ANNUAL REPORT 2019
Celebrating 15 years of crop diversity conservation
Crop varieties added+34K
Food Forever Experiences9
Grants provided for conservation$34.2M
ContributionsUSD 6 M
Accessions Conserved714 K
Updated accessions in Genesys4M
Crop accessions distributed66K
Countries receiving samples97
Sir Peter Crane – Executive Board Chair, Crop Trust
As we transition into a new phase of our work, we can do so confident in our ability to deliver on the vision of our founders.
Stefan Schmitz – Executive Director, Crop Trust
The importance of the global family of genebanks as fail-safes for our planet’s future food supply has never been so apparent.
What we do
The CGIAR Genebank Platform
This Crop Trust-led program ensures that the 11 CGIAR genebanks are running efficiently, that the crop collections they manage are conserved to a high standard, and that as many samples as possible are immediately available when needed.
Collecting Crop Wild Relatives
After six years, 4,644 seed samples of 371 different species of crop wild relatives from all over the world were collected and safeguarded.
Wild Seed, I Think I Love You
The work with crop wild relatives is transitioning from creating new materials to actually growing them in farmers' fields.
What we do
Svalbard Global Seed Vault
The Svalbard Global Seed Vault is an iconic reminder of the remarkable effort taking place around the world to conserve the seeds of our food crops.
Supporting National Genebanks
Five genebanks in sub-Saharan Africa are the focus of a new Crop Trust project: Seeds4Resilience.
Strengthening information systems allows users to choose the exact crop diversity they need from thousands of samples.
Securing our Food, Forever
Our global crop conservation strategies describe the current status of conservation of major crop collections, and they attempt to identify the highest priority activities and resources required to safeguard the diversity of different genepools.
The Food Forever Initiative
Food Forever went around the world in 2019 – on a gastronomic and educational voyage – to celebrate the diversity of our foods.
An overview of the activities of the Crop Trust Executive Board and Donors’ Council.
Spreading the Message
Our audience is as diverse as the crop diversity we help safeguard.
Some of humanity’s most valuable global assets are being preserved in perpetuity so future generations can have diverse, healthy foods in increasingly unpredictable climatic conditions.
The Crop Trust deeply appreciates the support and commitment from its many donors, without whom none of our work would be possible.
Running the Numbers
A summary of the financial performance of the Crop Trust and its endowment fund.
“Crop conservation strategies provide an important global framework for all of our work. Without the information they bring together and critically analyze, we’d lack the global scientific evidence base that is so crucial to everything we do.”-Hannes Dempewolf, Senior Scientist - Head of Global Initiatives, Crop Trust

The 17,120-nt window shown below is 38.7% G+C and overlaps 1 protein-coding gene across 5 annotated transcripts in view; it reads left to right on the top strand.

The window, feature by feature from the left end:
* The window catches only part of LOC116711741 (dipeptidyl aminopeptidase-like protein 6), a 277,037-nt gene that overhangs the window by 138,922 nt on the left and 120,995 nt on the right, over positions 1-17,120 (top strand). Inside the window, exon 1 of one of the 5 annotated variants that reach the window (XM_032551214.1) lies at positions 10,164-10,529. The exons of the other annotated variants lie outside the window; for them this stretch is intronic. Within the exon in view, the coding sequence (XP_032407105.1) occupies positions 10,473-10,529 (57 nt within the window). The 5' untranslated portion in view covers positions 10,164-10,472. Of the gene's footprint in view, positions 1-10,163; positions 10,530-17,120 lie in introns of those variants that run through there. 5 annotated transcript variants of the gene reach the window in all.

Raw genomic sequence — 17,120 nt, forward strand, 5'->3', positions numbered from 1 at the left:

A new three-year project, funded by the Government of Germany, focuses on developing and updating global crop conservation strategies. The Crop Trust has supported the development of global crop conservation strategies for 27 crops since 2006.
These strategies take stock of the status of the conservation and availability of crop diversity and provide recommendations for priority activities. They recognize that the specific actions needed to conserve crops may differ significantly depending on the biology of the crop, on the representativeness of current collections, and how they are being managed.
The Federal Agency for Food and Agriculture of the German government (BLE), a strong advocate for crop diversity, is funding the Breathing New Life into the Global Crop Conservation Strategies project. The Crop Trust gathered a group of international experts to identify the crops on which the project should focus. They determined that five of the existing global crop conservation strategies should be updated: potato, yams, cowpea, millets and sorghum. And that nine new strategies should be developed: groundnut, cucurbits, temperate forages, sunflower, eggplant, pea, brassicas, peppers and citrus fruits.
Based on desk studies, surveys and various types of consultations with stakeholders, the new and updated strategies will provide a global roadmap for the conservation of the genepool, including key priority actions.
At the end of the project, we will recommend a dynamic system for developing, implementing and updating crop conservation strategies beyond the timeframe of the funding we are receiving. We will then have not only the strategies themselves but a strategy for sustaining them.
The Crop Trust is collaborating with the Secretariat of the Plant Treaty to position the strategies so they will become evidence-based guiding documents for the further development of the Multilateral System.
A strategy for apples
The latest crop conservation strategy focuses on apples, which are amongst the most popular fruits in the world and one of the most diverse in terms of varieties. The Global Strategy for the Conservation and Use of Apple Genetic Resources, released in 2019, addresses the need to ensure we have sufficient genetic diversity conserved in genebanks and in the wild.
The strategy was developed with input from more than 60 apple genebank curators and researchers in North America, Europe, New Zealand, China, Japan, Russia and Kazakhstan. It brings together a review of the apple’s ancient and modern history, a survey of the status of major collections, extensive expert consultations and reports of visits to key genebanks.
The strategy serves as a framework to bring together stakeholders at all levels to build long-term support through greater awareness, increased capacity, greater community engagement and sustained funding.
Read the full Apple Conservation Strategy:
Read more on global strategies